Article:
ILLUSTRATION by KEVIN HONG for EW
David Canfield
January 26, 2018 at 02:00 PM EST

While moviegoers spent the end of 2017 entranced by Guillermo del Toro’s interspecies love story The Shape of Water, the literary community was busy celebrating the revival of another romance between a lonely woman and an amphibious creature — that of Mrs. Caliban, the 1982 novella by Rachel Ingalls.

Mrs. Caliban was reissued in November by New Directions, an independent publishing company. The slim, ethereal, masterfully written book would seem like an odd fit for a reprint, given its relative obscurity, were it not a cult favorite among so many famous authors. John Updike, Joyce Carol Oates, and Daniel Handler are among the many to have praised it effusively, and the introduction to the reissue is written by Rivka Galchen — another fan.

Ingalls, 77, is something of a mythic recluse to her fans. She’s written around a dozen well-received books over a 43-year-period, including the 2013 story collection Black Diamond, but with limited commercial success, she’s remained a somewhat unknown quantity. Her stories tend to be picked up years after their original publication, only for them to be reclaimed as “unheralded” masterpieces by a distinguished few. Part of this delayed embrace has to do with the uncommon length of her books, part her distinct stylistic flourishes, and part the fact that she is — yes — a woman.

Consider Mrs. Caliban’s journey to reissue. It began, quite simply, with Galchen looking for strong female writers. “I was just trying to find good things to read, and my bookshelves were 98 percent men,” she explains. Galchen then found Mrs. Caliban listed on a “tiny little list” of great post-WWII British books. “I’d never heard of the book,” she recalls. “I decided to give it a try, and it was out of print, of course, so I got a used copy, and I just thought it was amazing.” She ended up listing Mrs. Caliban in her motherhood-literature compendium Little Labors, published by ND in 2016, in the section headed “Women Writers.”

Enter ND’s president, Barbara Epler, and editor, Tynan Kogane. Epler hadn’t caught Galchen’s mention of Mrs. Caliban while editing Little Labors, but Kogane did. He’d heard of Ingalls already ( some of his favorite authors championed her work) and decided to take a look for himself. Suddenly everyone in the ND office was reading it — and loving it. The rest was, as Kogane puts it, “serendipitous”: ND acquired the rights, attached Galchen to write an introduction, and reissued it the next year with an eye-popping cover.

Harvard Common Press

This extends a trend for the publisher: spotlighting underrated works by women authors such as Memento Mori (Muriel Sparks), The Last Samurai (Helen DeWitt), and Oreo (Fran Ross). “Reissues give everyone — readers, reviewers, booksellers, fellow writers — a whole new start on a book,” Epler explains. “And without getting up on a major soapbox, I do have to say that Mrs. Caliban joins … titles which all should never have languished out of print, ever. And all by women. What did Ian Fleming say? ‘Once is happenstance. Twice is coincidence. Three times is enemy action.’ And this is four times!”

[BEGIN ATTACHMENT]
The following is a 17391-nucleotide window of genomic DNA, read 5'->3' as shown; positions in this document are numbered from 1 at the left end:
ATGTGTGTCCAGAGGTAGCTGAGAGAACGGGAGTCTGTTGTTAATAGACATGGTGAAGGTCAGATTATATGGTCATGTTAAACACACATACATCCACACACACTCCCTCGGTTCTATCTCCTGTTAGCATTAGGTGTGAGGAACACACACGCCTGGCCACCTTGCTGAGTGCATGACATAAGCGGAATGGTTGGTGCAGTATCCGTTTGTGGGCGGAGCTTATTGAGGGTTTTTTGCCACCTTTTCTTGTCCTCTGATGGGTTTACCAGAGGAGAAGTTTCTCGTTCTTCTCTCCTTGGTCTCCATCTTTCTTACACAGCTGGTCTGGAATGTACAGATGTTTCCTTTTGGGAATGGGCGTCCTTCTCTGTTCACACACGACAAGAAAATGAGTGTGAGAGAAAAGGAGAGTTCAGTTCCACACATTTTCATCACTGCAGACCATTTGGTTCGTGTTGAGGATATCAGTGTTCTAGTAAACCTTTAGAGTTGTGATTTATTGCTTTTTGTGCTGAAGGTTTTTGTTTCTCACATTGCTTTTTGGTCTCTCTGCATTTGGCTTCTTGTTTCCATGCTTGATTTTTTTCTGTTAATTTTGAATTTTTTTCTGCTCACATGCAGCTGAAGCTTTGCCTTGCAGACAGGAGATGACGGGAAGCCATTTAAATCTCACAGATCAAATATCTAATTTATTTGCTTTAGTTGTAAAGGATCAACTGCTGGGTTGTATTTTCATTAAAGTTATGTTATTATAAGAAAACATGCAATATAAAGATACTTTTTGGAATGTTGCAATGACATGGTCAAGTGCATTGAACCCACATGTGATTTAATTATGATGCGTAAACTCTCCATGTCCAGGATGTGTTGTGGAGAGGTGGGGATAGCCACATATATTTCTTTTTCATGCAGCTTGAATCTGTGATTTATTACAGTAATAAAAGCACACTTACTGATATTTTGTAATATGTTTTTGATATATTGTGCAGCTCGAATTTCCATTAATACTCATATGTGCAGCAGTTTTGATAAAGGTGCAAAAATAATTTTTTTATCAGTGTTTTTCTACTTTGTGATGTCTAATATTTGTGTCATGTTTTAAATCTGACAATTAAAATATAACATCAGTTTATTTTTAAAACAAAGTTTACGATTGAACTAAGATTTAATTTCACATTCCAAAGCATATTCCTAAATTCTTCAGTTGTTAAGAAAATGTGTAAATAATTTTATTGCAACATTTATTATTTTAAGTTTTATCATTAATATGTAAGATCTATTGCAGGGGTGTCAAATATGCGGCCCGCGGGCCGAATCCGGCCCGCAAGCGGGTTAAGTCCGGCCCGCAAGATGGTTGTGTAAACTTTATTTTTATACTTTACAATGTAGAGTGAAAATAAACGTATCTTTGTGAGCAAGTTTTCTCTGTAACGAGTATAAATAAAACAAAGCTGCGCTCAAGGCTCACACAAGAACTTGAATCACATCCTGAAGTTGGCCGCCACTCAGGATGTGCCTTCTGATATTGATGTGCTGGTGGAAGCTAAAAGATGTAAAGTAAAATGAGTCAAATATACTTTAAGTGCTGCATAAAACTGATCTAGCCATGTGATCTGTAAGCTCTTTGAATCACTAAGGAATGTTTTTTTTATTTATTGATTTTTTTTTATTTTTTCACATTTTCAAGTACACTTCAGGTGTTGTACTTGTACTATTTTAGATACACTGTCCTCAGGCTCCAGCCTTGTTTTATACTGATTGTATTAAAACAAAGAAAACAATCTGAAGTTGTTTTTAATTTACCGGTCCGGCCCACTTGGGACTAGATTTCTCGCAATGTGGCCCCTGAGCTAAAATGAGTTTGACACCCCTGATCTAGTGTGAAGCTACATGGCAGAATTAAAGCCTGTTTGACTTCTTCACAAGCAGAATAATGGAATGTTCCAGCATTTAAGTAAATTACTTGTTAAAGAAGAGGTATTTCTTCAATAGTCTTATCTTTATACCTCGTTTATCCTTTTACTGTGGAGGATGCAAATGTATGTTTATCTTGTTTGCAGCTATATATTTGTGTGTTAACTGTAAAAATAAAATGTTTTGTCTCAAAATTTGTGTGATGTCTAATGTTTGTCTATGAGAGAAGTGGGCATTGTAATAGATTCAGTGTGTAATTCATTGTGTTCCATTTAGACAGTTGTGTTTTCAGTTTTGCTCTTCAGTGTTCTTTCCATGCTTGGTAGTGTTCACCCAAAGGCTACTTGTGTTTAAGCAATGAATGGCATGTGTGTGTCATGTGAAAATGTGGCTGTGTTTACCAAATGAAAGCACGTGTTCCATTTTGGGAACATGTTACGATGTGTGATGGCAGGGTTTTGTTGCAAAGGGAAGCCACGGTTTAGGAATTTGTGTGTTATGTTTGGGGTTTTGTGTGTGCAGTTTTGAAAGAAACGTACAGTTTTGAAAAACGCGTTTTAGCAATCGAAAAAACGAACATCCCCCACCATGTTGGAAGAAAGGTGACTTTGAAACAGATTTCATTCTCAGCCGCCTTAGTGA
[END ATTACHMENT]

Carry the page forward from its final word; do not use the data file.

The goal to grant Mrs. Caliban and Ingalls their long-deserved reputation is well-timed, considering the publishing world’s broader effort to expand the literary canon. Kogane says that often “readers are disheartened [to see] that, in the past, the works defined as ‘classics’ were largely written by white men,” and that Mrs. Caliban is the perfect candidate to challenge the norm.

And what is perhaps most striking about the novella is the degree to which Mrs. Caliban feels utterly contemporary. The romantic fable, which blends the macabre and the poignant, deftly poses the kind of questions about power, gender, and sexuality that are dominating the present cultural conversation. It would be fair to call the book a complex, funhouse-mirror version of The Shape of Water — a film that has been met with acclaim for its inclusive message — whose provocations sneak up on you. As Galchen puts it, Mrs. Caliban avoids “the hatchet-on-the-head, propaganda-opinion-piece way of thinking about these issues.”

Indeed, as a feminist piece with a deep romantic core, that might best explain Mrs. Caliban’s ability to emerge as an unlikely literary classic. There’s the sheer entertainment factor — steamy Aquaman sex, anyone? — but then just underneath is a real depth, a quiet brilliance in its study of behavior and circumstance. It cuts through the noise, enlightening while also resonating, soothing in its dreamy surrealism. And isn’t that the perfect recipe for an enduring classic? “It makes you wonder what was going on when Alice’s Adventures in Wonderland came out,” Epler cracks. “Were they in the middle of a war, maybe? Because it seems like solace.”

Mrs. Caliban is available for purchase here.

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